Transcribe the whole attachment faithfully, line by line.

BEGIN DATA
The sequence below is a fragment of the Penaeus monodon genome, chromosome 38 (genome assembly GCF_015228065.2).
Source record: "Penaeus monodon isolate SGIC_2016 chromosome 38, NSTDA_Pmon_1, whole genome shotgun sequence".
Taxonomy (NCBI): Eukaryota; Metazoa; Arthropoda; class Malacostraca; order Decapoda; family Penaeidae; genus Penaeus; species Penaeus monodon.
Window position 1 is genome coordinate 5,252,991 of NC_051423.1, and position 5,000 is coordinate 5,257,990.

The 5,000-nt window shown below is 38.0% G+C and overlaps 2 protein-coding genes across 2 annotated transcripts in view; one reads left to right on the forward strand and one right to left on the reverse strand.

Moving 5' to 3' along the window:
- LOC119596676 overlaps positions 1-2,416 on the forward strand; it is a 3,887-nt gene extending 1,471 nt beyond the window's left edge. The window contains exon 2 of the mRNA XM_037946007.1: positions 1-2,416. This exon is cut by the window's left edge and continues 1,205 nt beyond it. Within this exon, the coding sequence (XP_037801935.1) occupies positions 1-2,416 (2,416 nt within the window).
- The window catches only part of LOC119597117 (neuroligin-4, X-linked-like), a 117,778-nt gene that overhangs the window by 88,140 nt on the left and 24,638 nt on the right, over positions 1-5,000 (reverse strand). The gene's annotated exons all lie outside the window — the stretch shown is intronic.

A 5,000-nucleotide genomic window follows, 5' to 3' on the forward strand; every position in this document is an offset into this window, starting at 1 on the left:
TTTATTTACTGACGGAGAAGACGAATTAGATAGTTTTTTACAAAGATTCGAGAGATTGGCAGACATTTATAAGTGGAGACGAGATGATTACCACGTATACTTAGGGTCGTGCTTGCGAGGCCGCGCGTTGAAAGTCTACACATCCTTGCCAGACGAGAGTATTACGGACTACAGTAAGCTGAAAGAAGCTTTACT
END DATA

The sequence below is a fragment of the Penaeus monodon genome, chromosome 38 (genome assembly GCF_015228065.2).
Source record: "Penaeus monodon isolate SGIC_2016 chromosome 38, NSTDA_Pmon_1, whole genome shotgun sequence".
Taxonomy (NCBI): Eukaryota; Metazoa; Arthropoda; class Malacostraca; order Decapoda; family Penaeidae; genus Penaeus; species Penaeus monodon.
Window position 1 is genome coordinate 5,252,991 of NC_051423.1, and position 5,000 is coordinate 5,257,990.

The 5,000-nt window shown below is 38.0% G+C and overlaps 2 protein-coding genes across 2 annotated transcripts in view; one reads left to right on the forward strand and one right to left on the reverse strand.

Moving 5' to 3' along the window:
- LOC119596676 overlaps positions 1-2,416 on the forward strand; it is a 3,887-nt gene extending 1,471 nt beyond the window's left edge. The window contains exon 2 of the mRNA XM_037946007.1: positions 1-2,416. This exon is cut by the window's left edge and continues 1,205 nt beyond it. Within this exon, the coding sequence (XP_037801935.1) occupies positions 1-2,416 (2,416 nt within the window).
- The window catches only part of LOC119597117 (neuroligin-4, X-linked-like), a 117,778-nt gene that overhangs the window by 88,140 nt on the left and 24,638 nt on the right, over positions 1-5,000 (reverse strand). The gene's annotated exons all lie outside the window — the stretch shown is intronic.

A 5,000-nucleotide genomic window follows, 5' to 3' on the forward strand; every position in this document is an offset into this window, starting at 1 on the left:
TTTATTTACTGACGGAGAAGACGAATTAGATAGTTTTTTACAAAGATTCGAGAGATTGGCAGACATTTATAAGTGGAGACGAGATGATTACCACGTATACTTAGGGTCGTGCTTGCGAGGCCGCGCGTTGAAAGTCTACACATCCTTGCCAGACGAGAGTATTACGGACTACAGTAAGCTGAAAGAAGCTTTACT